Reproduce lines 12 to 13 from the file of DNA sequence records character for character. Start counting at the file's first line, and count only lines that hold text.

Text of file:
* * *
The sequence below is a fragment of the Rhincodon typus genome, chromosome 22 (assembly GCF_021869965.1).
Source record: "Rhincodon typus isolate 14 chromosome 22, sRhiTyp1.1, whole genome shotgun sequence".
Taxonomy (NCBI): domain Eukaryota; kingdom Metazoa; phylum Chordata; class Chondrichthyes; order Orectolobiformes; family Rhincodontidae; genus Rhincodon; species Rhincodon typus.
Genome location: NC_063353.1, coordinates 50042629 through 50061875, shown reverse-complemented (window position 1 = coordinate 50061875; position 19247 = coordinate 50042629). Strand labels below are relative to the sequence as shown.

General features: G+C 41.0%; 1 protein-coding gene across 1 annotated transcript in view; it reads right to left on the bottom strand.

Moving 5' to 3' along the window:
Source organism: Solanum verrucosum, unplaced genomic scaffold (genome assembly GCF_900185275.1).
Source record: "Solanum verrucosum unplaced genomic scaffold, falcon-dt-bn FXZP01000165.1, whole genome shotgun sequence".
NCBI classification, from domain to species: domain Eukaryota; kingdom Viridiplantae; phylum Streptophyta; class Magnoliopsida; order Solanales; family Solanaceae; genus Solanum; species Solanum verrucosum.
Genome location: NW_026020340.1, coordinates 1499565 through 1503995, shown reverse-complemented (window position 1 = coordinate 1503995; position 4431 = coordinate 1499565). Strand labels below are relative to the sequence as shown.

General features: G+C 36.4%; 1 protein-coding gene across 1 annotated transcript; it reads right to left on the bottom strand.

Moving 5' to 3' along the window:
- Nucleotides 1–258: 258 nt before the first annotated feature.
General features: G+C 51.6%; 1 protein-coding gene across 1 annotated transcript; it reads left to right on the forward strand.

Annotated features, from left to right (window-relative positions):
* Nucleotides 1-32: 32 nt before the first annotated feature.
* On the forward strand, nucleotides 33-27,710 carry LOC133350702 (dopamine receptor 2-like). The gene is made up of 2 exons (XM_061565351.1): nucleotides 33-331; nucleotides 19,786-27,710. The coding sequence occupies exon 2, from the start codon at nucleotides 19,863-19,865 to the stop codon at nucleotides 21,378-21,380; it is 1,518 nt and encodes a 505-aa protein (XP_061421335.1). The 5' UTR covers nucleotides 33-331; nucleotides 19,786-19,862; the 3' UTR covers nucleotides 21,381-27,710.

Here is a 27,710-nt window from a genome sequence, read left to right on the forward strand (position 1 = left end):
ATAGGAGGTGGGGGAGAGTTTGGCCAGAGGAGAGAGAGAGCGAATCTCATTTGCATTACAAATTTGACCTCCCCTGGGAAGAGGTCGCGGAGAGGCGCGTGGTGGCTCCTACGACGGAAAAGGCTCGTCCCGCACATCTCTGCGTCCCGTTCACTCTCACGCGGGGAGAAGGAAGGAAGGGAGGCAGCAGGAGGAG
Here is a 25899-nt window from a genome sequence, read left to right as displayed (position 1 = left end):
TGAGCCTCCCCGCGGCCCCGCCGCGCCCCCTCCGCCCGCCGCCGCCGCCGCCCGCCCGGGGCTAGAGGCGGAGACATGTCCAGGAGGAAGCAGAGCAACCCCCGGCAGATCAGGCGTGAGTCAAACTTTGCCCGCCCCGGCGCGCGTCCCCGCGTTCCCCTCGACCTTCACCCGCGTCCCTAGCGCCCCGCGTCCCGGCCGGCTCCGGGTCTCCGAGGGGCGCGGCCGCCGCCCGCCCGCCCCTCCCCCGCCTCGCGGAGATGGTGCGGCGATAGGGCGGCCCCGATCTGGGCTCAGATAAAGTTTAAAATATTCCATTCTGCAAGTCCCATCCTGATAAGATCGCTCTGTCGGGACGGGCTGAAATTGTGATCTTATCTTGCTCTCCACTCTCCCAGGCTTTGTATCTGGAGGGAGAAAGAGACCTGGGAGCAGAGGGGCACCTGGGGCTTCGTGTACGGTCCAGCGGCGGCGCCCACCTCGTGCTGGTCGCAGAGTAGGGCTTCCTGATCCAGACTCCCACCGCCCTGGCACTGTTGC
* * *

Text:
Moving 5' to 3' along the window:
- Nucleotides 1–258: 258 nt before the first annotated feature.